The first structure on the southwest corner of Main Street and present-day Groton Avenue (at one time named Cortland Street) was called the Lyman Block, a two-story brick structure which is said to have been built around 1816-1817 by Asahel Lym
an (1787-1840). Ly
man conducted a mercantile business on the spot for about 25 years. By 1855, the same William O. Barnard who owned the Barnard block across the street (see the previous Main Street Monday post here: https://tinyurl.com/zd4y4h) took possession of the location that would come to be referred to as the “dry goods corner.”
The Samson name comes into the picture some time prior to 1876 when John S. Samson (1806-1890) assumes ownership of the property, followed by his son John Melvin Samson (1835-1929). Unfortunately, tragedy struck the “old Samson block” in January of 1892 when fire broke out in the rear of John H. Day’s grocery. Other businesses present at the time were H.H. Pomeroy’s dry goods store, Sarah Darby’s hair emporium, and George I. Pruden’s photography studio.
In 1896, the new Samson block was erected featuring a stamped iron façade that was replicated in other buildings built during the same period. Nos.2-6 were fitted out for Dwight E. Shepard’s dry goods store with “circular counters, handsome brackets and modern and spacious shelving,” (“Grip’s Historical Souvenir of Cortland,” 1899). Shepard’s took up three floors with the millinery department on the second floor and carpets, upholstery, linoleums, etc. in the basement. At no.8, Mrs. J.T. Davern conducted a highly successful ladies’ furnishing and millinery business. I find it surprising that the two businesses could thrive right next door to each other!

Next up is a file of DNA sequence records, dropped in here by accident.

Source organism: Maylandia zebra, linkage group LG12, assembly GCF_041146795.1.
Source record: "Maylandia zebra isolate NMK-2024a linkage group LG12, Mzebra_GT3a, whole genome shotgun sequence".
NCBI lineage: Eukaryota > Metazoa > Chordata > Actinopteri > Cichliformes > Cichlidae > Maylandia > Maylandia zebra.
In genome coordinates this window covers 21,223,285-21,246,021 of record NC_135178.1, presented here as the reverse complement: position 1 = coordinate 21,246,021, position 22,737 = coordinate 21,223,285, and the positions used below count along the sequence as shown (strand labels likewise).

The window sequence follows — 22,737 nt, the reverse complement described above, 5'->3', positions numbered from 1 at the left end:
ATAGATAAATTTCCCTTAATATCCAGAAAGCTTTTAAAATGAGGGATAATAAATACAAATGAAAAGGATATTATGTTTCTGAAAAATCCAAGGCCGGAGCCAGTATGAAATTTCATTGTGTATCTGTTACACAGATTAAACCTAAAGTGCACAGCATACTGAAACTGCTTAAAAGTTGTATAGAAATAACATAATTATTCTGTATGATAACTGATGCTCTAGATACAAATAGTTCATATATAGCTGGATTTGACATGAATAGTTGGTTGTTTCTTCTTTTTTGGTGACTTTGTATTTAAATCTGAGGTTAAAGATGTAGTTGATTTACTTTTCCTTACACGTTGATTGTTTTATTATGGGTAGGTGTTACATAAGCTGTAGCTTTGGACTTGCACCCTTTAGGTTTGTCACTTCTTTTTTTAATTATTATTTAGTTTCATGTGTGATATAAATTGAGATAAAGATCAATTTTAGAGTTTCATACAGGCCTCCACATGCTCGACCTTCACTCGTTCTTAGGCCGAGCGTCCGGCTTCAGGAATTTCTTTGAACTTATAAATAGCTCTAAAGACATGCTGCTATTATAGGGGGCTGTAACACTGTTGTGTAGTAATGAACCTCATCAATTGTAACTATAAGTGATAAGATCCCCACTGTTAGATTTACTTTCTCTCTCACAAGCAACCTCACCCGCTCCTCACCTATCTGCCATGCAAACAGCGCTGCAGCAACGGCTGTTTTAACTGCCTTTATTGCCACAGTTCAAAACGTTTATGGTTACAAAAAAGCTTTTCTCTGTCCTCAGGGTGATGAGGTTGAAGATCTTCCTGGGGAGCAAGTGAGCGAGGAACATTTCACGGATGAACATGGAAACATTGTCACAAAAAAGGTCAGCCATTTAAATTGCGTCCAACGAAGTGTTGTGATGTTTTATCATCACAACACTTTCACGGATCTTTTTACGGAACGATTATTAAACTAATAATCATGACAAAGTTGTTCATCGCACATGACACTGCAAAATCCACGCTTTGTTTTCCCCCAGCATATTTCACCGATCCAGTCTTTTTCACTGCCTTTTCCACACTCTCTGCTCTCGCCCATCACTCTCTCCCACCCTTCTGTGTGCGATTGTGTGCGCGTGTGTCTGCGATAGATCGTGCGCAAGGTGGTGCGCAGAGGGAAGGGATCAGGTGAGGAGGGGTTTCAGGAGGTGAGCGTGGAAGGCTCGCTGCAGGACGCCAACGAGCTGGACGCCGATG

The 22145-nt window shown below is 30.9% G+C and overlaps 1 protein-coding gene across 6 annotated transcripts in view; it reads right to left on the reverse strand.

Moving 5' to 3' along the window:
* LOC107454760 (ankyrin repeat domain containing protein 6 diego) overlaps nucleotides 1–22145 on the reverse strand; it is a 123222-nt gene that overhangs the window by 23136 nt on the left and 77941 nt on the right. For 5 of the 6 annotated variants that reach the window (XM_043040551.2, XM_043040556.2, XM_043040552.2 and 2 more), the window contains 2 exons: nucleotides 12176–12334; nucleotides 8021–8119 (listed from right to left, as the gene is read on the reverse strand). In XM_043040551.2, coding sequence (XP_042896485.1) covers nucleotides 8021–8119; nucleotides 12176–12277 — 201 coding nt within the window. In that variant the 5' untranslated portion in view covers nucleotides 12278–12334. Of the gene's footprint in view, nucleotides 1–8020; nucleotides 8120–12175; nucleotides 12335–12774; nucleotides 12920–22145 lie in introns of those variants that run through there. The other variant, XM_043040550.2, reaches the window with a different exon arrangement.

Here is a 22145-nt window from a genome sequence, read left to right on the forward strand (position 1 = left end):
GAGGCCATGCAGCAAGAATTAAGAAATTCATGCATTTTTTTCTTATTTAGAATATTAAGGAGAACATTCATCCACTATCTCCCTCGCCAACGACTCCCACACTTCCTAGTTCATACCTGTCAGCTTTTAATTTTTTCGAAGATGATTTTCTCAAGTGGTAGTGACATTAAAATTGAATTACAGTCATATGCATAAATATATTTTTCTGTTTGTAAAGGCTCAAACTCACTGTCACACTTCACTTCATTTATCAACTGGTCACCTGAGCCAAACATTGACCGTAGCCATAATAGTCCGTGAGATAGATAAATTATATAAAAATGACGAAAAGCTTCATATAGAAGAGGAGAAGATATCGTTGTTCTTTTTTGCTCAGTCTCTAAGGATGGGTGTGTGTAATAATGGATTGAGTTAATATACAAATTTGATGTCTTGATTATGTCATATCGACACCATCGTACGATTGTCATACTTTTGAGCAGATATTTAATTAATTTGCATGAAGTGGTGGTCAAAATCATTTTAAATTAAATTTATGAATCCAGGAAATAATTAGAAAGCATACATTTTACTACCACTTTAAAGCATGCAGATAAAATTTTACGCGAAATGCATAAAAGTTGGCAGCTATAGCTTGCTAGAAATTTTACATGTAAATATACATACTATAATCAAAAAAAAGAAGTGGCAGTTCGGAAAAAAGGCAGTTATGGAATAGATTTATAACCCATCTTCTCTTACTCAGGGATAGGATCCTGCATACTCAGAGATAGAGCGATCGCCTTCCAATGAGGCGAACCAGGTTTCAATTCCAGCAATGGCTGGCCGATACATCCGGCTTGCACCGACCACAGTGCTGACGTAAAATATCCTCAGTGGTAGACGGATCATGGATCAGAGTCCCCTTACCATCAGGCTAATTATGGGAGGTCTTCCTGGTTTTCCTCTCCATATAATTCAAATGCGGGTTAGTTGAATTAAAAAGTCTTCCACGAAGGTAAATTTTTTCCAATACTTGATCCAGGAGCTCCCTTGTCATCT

It would be impossible to list each and every business that set up shop in the Samson block, so there are bound to be some that you remember that I don’t mention. But here are some of the names that appeared over the decades (some carried over for decades, but I mention them only once):
1910s- G.H. Wiltsie
1930s- Clifford J. Tanner dry goods, Strong Beauty Shoppe, Mrs. Hester M. Everts millinery
1940s (By this point called the Winters block)- Lee M. Winters women’s wear, Hill Realty Co., Ritz Beauty Salon, Endicott-Johnson Shoe Store
1950s- Fanny Farmers Candy Shop, Kelly & Maher lawyers
1970s- The Cheshire Cat
1980s- Fashions by Giulia, Alfred’s Jewelers
~Sophie, Collections and Research Assistant